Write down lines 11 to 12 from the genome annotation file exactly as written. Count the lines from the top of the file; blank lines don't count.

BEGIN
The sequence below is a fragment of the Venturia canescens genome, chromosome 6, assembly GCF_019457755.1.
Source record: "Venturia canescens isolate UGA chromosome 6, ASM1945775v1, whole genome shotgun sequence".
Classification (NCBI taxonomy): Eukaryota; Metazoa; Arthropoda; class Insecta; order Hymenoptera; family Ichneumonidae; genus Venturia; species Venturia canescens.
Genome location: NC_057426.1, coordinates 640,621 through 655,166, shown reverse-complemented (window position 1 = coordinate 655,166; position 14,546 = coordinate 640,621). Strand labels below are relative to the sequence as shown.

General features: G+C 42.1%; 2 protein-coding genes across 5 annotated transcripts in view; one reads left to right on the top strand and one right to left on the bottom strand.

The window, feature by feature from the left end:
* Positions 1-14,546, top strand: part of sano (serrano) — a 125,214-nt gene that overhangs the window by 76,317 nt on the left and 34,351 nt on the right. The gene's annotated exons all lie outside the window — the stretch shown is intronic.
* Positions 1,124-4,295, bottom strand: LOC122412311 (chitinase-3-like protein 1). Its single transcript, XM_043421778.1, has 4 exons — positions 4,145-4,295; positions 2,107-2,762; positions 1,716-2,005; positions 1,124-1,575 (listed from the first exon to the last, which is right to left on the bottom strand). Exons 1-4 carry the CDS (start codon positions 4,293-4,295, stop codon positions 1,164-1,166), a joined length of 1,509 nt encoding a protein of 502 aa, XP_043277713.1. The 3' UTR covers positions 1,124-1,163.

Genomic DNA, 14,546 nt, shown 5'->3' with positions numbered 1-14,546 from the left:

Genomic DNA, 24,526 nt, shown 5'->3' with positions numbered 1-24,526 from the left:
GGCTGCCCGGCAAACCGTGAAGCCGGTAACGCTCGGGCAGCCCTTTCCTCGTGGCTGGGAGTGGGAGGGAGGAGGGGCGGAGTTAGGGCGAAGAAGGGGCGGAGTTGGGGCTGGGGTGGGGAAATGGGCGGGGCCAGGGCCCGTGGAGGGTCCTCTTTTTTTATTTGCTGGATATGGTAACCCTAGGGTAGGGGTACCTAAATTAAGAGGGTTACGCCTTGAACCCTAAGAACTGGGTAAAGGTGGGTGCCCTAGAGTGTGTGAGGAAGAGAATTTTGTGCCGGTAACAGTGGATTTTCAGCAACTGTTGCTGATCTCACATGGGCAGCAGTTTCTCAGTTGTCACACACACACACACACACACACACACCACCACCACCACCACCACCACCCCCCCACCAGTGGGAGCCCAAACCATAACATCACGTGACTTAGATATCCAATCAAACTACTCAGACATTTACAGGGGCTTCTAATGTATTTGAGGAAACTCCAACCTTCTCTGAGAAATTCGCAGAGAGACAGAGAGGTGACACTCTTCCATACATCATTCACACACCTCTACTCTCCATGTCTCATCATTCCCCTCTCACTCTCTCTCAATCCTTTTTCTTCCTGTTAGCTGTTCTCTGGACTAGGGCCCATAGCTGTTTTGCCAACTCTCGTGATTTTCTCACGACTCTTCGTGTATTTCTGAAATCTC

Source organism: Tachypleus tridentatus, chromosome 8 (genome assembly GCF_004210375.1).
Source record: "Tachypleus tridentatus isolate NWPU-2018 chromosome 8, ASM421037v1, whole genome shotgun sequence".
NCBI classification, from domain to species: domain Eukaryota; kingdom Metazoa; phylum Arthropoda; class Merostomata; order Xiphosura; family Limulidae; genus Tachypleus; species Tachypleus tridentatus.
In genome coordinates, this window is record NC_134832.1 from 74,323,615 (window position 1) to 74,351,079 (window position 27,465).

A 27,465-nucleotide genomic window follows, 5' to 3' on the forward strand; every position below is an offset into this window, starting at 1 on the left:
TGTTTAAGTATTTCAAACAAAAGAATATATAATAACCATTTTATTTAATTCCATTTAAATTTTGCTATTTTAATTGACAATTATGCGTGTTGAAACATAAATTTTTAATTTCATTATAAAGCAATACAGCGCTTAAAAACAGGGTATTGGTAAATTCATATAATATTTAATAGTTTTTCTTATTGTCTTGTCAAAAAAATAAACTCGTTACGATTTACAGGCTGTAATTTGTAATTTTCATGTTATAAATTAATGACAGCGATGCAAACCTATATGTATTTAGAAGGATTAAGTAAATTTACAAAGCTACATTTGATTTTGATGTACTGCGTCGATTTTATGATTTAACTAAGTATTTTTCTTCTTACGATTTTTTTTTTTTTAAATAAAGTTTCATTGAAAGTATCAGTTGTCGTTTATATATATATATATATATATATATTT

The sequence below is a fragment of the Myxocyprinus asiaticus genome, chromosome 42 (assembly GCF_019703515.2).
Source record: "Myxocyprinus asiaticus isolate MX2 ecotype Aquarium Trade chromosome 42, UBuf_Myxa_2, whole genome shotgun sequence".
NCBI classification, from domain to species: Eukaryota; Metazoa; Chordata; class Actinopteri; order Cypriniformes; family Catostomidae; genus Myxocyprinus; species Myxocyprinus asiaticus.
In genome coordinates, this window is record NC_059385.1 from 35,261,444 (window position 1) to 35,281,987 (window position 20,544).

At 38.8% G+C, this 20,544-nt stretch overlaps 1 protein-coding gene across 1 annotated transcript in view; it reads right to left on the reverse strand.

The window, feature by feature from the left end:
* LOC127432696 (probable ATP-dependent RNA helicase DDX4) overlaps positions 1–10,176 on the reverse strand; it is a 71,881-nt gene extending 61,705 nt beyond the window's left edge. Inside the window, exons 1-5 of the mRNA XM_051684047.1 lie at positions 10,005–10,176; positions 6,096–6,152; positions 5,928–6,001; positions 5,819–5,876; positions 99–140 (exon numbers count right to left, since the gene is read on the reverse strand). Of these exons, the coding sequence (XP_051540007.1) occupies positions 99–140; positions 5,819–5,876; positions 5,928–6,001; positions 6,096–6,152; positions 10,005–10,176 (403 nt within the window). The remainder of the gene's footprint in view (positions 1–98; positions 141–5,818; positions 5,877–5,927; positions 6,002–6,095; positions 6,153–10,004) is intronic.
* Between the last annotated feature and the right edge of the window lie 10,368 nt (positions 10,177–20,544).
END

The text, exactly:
GGCTGCCCGGCAAACCGTGAAGCCGGTAACGCTCGGGCAGCCCTTTCCTCGTGGCTGGGAGTGGGAGGGAGGAGGGGCGGAGTTAGGGCGAAGAAGGGGCGGAGTTGGGGCTGGGGTGGGGAAATGGGCGGGGCCAGGGCCCGTGGAGGGTCCTCTTTTTTTATTTGCTGGATATGGTAACCCTAGGGTAGGGGTACCTAAATTAAGAGGGTTACGCCTTGAACCCTAAGAACTGGGTAAAGGTGGGTGCCCTAGAGTGTGTGAGGAAGAGAATTTTGTGCCGGTAACAGTGGATTTTCAGCAACTGTTGCTGATCTCACATGGGCAGCAGTTTCTCAGTTGTCACACACACACACACACACACACACACCACCACCACCACCACCACCACCCCCCCACCAGTGGGAGCCCAAACCATAACATCACGTGACTTAGATATCCAATCAAACTACTCAGACATTTACAGGGGCTTCTAATGTATTTGAGGAAACTCCAACCTTCTCTGAGAAATTCGCAGAGAGACAGAGAGGTGACACTCTTCCATACATCATTCACACACCTCTACTCTCCATGTCTCATCATTCCCCTCTCACTCTCTCTCAATCCTTTTTCTTCCTGTTAGCTGTTCTCTGGACTAGGGCCCATAGCTGTTTTGCCAACTCTCGTGATTTTCTCACGACTCTTCGTGTATTTCTGAAATCTC

Source organism: Tachypleus tridentatus, chromosome 8 (genome assembly GCF_004210375.1).